You finally found the perfect place to rent in London and are finally ready to start your new life. Amazing.

Ok, hold on your horses now! Renting a place in London can be quite tricky or lengthy at least. In this article, I give you a clear overview of all the documents needed to rent a property in London.

The rental property market in London is quite intricate and competitive and landlords have a plethora of candidates for the same property. This is why you need to prove your identity, employment status, character and most guess what? That you’ll be able to pay the rent

My personal advice is to start putting together all the needed docs even before you start house hunting, just in case everything moves fast, you know? Even better if you create a specific docs folder on your laptop so it's ready whenever you needed. The same type of info may be requested to you in the future if you decide to buy a property or a car, so do one big effort and you'll have an easy life later on.

Documents needed to rent a property in London

Proof of Identity

According to the law, applicants for a rental property must be aged over 18 and be a legal UK resident. Like any other legal transaction, proof of identity and current address is required in the form of:

  • Photo ID (such as a valid passport or driving licence);
  • Proof of address (such as utilities or tax bill);
  • An Electoral Register entry.
  • NOTE: If coming from abroad, a copy of your UK visa and associated documents allowing you to rent in the UK will also be required.

Proof of Employment and Earnings

While renting a property as a self-employed individual or as an entrepreneur is possible, I must admit that it's easier if you are in full-time employment. As a rule of thumb, you should earn at least 2-3 times the rent or you should be able to provide a guarantor.
If you are employed, you will need to provide:

  • Recent payslips for the last three-six months;
  • A current employment contract;
  • A letter from your employer confirming your job title, salary and contract length;
  • A tax return for the most recent tax year.

If you’re self-employed or run your own limited company, you might be asked to provide:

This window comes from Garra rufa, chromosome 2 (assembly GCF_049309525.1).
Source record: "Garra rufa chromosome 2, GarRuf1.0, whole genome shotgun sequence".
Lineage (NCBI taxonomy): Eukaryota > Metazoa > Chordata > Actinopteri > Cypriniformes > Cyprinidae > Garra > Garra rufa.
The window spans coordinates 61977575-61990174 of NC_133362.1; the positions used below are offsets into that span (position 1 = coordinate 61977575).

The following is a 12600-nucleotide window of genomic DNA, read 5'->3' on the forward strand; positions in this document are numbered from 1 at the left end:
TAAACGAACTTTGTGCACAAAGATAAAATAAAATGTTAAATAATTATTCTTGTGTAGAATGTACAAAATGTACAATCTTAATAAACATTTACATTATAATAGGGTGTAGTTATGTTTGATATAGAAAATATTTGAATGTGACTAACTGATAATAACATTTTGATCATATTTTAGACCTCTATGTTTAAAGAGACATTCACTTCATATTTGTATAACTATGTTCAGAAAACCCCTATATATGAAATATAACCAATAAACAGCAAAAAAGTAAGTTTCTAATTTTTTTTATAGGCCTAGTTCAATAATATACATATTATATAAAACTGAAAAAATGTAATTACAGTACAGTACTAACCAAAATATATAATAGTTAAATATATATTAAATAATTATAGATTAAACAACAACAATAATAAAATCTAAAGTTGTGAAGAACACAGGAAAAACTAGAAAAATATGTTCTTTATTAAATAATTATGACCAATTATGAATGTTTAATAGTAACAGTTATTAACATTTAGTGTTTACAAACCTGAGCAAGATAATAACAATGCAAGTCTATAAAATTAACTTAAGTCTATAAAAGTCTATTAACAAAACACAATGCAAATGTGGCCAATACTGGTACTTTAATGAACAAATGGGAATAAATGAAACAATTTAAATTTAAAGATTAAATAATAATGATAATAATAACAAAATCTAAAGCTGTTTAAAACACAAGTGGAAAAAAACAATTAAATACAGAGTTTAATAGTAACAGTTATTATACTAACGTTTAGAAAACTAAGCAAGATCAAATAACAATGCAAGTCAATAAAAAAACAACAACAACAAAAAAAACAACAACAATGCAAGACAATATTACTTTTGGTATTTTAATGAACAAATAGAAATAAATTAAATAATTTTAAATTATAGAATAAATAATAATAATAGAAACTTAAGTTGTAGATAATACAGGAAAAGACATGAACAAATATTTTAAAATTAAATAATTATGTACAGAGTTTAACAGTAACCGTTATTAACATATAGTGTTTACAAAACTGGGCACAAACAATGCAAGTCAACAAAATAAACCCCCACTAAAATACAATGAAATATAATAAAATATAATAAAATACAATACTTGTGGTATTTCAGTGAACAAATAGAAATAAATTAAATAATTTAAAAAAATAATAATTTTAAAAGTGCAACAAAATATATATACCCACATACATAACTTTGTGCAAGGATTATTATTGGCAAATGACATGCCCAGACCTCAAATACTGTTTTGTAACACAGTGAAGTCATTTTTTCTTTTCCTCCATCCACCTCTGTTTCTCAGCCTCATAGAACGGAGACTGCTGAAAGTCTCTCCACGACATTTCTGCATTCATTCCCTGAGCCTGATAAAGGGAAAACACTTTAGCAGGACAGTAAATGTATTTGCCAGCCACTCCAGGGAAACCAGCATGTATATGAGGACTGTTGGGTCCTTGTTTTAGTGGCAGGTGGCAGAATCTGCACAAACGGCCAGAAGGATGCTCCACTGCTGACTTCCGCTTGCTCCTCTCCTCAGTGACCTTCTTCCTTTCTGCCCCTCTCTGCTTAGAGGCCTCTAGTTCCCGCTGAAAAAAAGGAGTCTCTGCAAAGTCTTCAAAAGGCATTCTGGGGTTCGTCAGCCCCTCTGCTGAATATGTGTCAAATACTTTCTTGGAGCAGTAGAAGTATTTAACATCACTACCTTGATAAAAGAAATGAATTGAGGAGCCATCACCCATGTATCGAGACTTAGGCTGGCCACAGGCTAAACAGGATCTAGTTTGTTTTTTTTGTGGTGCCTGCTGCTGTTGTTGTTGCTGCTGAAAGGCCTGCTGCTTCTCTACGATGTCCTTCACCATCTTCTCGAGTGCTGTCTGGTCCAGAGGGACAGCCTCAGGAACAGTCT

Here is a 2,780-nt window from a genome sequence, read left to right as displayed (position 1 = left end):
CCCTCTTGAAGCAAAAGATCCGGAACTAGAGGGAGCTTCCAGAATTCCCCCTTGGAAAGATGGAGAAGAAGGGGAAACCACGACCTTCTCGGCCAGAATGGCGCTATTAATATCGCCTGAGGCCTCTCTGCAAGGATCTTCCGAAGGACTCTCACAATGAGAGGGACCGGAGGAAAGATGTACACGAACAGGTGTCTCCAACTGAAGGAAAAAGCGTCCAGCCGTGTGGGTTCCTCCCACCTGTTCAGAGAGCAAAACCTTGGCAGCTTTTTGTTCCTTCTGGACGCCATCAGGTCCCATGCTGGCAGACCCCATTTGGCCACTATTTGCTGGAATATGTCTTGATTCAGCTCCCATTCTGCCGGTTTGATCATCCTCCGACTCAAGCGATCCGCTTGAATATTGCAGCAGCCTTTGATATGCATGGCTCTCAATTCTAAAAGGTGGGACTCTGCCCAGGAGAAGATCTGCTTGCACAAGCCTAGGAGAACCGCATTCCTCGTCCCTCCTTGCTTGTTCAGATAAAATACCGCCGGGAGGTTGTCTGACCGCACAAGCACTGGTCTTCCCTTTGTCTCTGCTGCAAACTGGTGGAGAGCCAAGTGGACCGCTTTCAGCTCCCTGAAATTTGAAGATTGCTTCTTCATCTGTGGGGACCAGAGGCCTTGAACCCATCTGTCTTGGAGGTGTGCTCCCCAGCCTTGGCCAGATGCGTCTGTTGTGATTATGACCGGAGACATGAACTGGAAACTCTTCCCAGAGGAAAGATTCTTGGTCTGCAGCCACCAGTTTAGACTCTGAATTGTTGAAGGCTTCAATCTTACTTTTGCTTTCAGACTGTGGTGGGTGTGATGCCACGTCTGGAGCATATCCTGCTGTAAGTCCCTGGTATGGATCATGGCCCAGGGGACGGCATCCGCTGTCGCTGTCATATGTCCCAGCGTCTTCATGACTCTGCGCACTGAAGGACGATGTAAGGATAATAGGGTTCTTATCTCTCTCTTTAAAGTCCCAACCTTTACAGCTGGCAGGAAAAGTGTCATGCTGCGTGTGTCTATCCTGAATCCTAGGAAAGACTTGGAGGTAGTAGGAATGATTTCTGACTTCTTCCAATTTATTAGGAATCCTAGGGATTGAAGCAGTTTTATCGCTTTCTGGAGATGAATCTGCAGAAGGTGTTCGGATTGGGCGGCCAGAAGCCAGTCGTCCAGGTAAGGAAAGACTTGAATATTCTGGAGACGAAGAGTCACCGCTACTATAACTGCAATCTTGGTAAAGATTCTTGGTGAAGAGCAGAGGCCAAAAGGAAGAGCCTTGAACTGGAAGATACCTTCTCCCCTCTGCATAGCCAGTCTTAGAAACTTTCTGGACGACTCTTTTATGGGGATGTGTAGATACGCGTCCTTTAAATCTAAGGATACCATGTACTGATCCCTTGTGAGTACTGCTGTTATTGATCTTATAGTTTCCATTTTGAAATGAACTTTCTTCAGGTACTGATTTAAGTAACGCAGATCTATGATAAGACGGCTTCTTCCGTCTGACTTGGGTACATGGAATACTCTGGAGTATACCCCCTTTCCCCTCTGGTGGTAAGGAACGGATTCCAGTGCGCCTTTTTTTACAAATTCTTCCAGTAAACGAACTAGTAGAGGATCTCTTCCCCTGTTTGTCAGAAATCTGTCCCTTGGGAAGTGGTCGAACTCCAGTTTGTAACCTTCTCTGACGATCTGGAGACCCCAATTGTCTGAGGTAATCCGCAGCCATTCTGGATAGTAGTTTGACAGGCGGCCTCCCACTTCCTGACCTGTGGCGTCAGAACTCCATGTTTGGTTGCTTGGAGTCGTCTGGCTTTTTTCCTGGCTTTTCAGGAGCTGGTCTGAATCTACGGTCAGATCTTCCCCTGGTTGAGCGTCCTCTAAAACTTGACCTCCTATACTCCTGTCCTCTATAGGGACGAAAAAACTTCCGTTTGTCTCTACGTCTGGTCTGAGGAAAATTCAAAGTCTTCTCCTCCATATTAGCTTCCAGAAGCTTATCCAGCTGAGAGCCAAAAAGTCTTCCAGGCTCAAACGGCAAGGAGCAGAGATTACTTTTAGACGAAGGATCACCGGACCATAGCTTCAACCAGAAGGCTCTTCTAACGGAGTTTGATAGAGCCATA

• Evidence of earnings and accounts via bank statements or invoice records;
  • Company details (such as certificate and tax returns)
    Also in this case, if you’re unable to sufficiently prove that you can support yourself, you can provide a guarantor or a significant amount of rent upfront.

To confirm that you have a good credit rating in the UK, it is likely that a credit check will be run against you. If you have a bad credit rating, be honest about this with the agency or the landlord and you might able to get the house anyway by paying a larger deposit or providing a guarantor.


As mentioned above, the landlord will need to check your identity, employment status and character. References have exactly this purpose. My second advice is to ask your referees at the beginning of your house-hunting process so they are aware they might get a call asking about you. You could ask your previous landlord to write or answer the questions for you if you have a good relationship with them. Additionally, the proof that you had your deposit fully refunded will have a positive impact as it confirms you didn't do any damages in that property.
The documents needed to check your character are:

  • Reference from a previous landlord, stating that payment was timely and that you are a trustworthy tenant
  • Reference from an employer, confirming both your employment and character
  • Reference from a friend or colleague confirming your character.

If you are renting through an agency, please note that nowadays, many of them use dedicated referencing companies to check potential tenant’s references. In this case, you will only need to provide names and contact details of your referees. You will save time, but this procedure comes with a price tag of around £200.

Want to know more about how much does it cost to rent in London? Check our article The True Costs of Moving To and Living in London

If you’re studying, self-employed or earning little more than the rent, it may be necessary to have a guarantor for your property. This is a representative who will co-sign on the tenancy agreement. Your guarantor will be liable to pay rent if you fail to do so. The guarantor must provide similar documents, earn three times the rent, be in full-time employment and better if they own their own home. Not all landlords are this strict, but it's good for you to know what to expect.

You can find additional information on the official government website.

Now that you know what you need to rent a property in London, you simply need to decide which neighbourhood is the right one to start your new London life!

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